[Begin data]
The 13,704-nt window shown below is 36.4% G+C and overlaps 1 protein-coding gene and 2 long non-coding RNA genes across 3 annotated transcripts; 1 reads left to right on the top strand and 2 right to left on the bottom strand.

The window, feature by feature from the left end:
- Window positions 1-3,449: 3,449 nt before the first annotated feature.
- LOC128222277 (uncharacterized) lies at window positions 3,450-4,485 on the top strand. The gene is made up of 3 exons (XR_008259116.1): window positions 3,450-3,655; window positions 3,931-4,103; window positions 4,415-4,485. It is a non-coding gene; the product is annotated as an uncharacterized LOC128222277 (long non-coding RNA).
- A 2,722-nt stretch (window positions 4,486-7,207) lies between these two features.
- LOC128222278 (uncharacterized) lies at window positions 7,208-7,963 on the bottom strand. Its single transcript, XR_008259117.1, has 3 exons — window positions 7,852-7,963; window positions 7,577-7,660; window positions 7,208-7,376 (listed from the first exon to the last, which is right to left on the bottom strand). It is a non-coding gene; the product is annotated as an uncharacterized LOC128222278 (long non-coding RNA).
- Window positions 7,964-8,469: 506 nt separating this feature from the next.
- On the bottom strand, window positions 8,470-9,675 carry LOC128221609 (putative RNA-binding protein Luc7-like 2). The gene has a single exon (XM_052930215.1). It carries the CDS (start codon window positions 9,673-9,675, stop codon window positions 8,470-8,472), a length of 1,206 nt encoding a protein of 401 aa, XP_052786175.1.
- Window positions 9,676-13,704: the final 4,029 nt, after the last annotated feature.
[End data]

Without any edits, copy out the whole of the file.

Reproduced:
The 13,704-nt window shown below is 36.4% G+C and overlaps 1 protein-coding gene and 2 long non-coding RNA genes across 3 annotated transcripts; 1 reads left to right on the top strand and 2 right to left on the bottom strand.

The window, feature by feature from the left end:
- Window positions 1-3,449: 3,449 nt before the first annotated feature.
- LOC128222277 (uncharacterized) lies at window positions 3,450-4,485 on the top strand. The gene is made up of 3 exons (XR_008259116.1): window positions 3,450-3,655; window positions 3,931-4,103; window positions 4,415-4,485. It is a non-coding gene; the product is annotated as an uncharacterized LOC128222277 (long non-coding RNA).
- A 2,722-nt stretch (window positions 4,486-7,207) lies between these two features.
- LOC128222278 (uncharacterized) lies at window positions 7,208-7,963 on the bottom strand. Its single transcript, XR_008259117.1, has 3 exons — window positions 7,852-7,963; window positions 7,577-7,660; window positions 7,208-7,376 (listed from the first exon to the last, which is right to left on the bottom strand). It is a non-coding gene; the product is annotated as an uncharacterized LOC128222278 (long non-coding RNA).
- Window positions 7,964-8,469: 506 nt separating this feature from the next.
- On the bottom strand, window positions 8,470-9,675 carry LOC128221609 (putative RNA-binding protein Luc7-like 2). The gene has a single exon (XM_052930215.1). It carries the CDS (start codon window positions 9,673-9,675, stop codon window positions 8,470-8,472), a length of 1,206 nt encoding a protein of 401 aa, XP_052786175.1.
- Window positions 9,676-13,704: the final 4,029 nt, after the last annotated feature.